2009 Pontiac Vibe

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Key Specs
Our Take
Road Test
Photos
Reviews
Safety & Recalls
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Key Specs

of the 2009 Pontiac Vibe. Base trim shown.

  • Body Type:
  • Combined MPG:
    23-29 Combined MPG
  • Engine:
    132-hp, 1.8-liter I-4 (regular gas)
  • Drivetrain:
    Front-wheel Drive
  • Transmission:
    5-speed manual w/OD
  • View more specs

Our Take

From the Cars.com Vehicle Test Team

The Good

  • Ride comfort
  • Improved overall interior quality
  • Base engine's gas mileage
  • Low base price

The Bad

  • Brake pedal's spongy feel
  • Flat, firm backseat cushioning
  • Cheapo air conditioning controls
  • Grocery bags slide around on plastic cargo floor
  • Gas mileage for AWD model

Notable Features of the 2009 Pontiac Vibe

  • Redesigned for 2009
  • Newly optional 2.4-liter four-cylinder
  • Standard stability system
  • Optional AWD

2009 Pontiac Vibe Road Test

Mike Hanley
It's amazing how quickly things can change in the car world. It wasn't long ago that SUVs were the statement of choice for American drivers, but now, with the rapid rise of gas prices, they've gone from being coveted to being shunned. Smaller is better these days, and the hatchback segment in particular is experiencing a resurgence. All of this makes Pontiac's redesign of its Vibe for the 2009 model year look very smart.

The Vibe is particularly well-positioned for buyers who want to wean themselves off their SUV addiction. It offers enough room for a family of four and their belongings, and is available with all-wheel drive — a must-have feature for some drivers. Aside from a few shortcomings in the cabin, it's a well-executed model overall.

Styling
The Vibe, which is related to the Toyota Matrix, receives all-new exterior styling for 2009 that gives the car a much smoother appearance than before thanks to flowing lines in the side body panels and the disappearance of its cladding. The plainness of the doors, however, makes the Vibe look a little slab-sided, and I found its overall shape a little bloated and bulbous from some angles, where the previous generation offered more athleticism.

On the flip side, I like the Vibe's new front-end styling. Pontiac's recognizable twin-port grille is prominent and resembles the one on Pontiac's new sport sedan, the G8. Other changes to the front — new headlights and a restyled lower bu...

It's amazing how quickly things can change in the car world. It wasn't long ago that SUVs were the statement of choice for American drivers, but now, with the rapid rise of gas prices, they've gone from being coveted to being shunned. Smaller is better these days, and the hatchback segment in particular is experiencing a resurgence. All of this makes Pontiac's redesign of its Vibe for the 2009 model year look very smart.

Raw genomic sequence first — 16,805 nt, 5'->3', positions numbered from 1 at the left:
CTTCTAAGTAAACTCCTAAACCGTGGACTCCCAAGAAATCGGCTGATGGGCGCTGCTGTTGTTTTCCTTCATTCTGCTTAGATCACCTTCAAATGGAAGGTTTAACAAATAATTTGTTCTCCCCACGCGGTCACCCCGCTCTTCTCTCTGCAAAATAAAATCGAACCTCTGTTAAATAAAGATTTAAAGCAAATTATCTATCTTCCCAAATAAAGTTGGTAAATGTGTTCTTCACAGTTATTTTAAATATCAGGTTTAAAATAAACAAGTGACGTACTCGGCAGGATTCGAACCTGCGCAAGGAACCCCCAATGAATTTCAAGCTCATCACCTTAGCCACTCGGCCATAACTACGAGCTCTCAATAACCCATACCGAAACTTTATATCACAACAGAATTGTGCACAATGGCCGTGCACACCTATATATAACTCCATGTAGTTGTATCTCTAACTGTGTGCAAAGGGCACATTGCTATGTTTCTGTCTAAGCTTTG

The Vibe is particularly well-positioned for buyers who want to wean themselves off their SUV addiction. It offers enough room for a family of four and their belongings, and is available with all-wheel drive — a must-have feature for some drivers. Aside from a few shortcomings in the cabin, it's a well-executed model overall.

Styling
The Vibe, which is related to the Toyota Matrix, receives all-new exterior styling for 2009 that gives the car a much smoother appearance than before thanks to flowing lines in the side body panels and the disappearance of its cladding. The plainness of the doors, however, makes the Vibe look a little slab-sided, and I found its overall shape a little bloated and bulbous from some angles, where the previous generation offered more athleticism.

On the flip side, I like the Vibe's new front-end styling. Pontiac's recognizable twin-port grille is prominent and resembles the one on Pontiac's new sport sedan, the G8. Other changes to the front — new headlights and a restyled lower bumper — give the Vibe a sporty appearance (see a side-by-side comparison with the 2008 model).

Ride & Handling
I tested a Vibe with all-wheel drive, a driveline that returns for 2009 after a brief absence from the lineup. This model's four-wheel independent suspension skews toward the firm end of the spectrum — which isn't all that different from a lot of cars. On the highway, the Vibe treats passengers to a comfortable ride. What does seem a bit excessive, though, is the amount of ambient noise you'll hear from the suspension when traveling over bumps at highway speeds.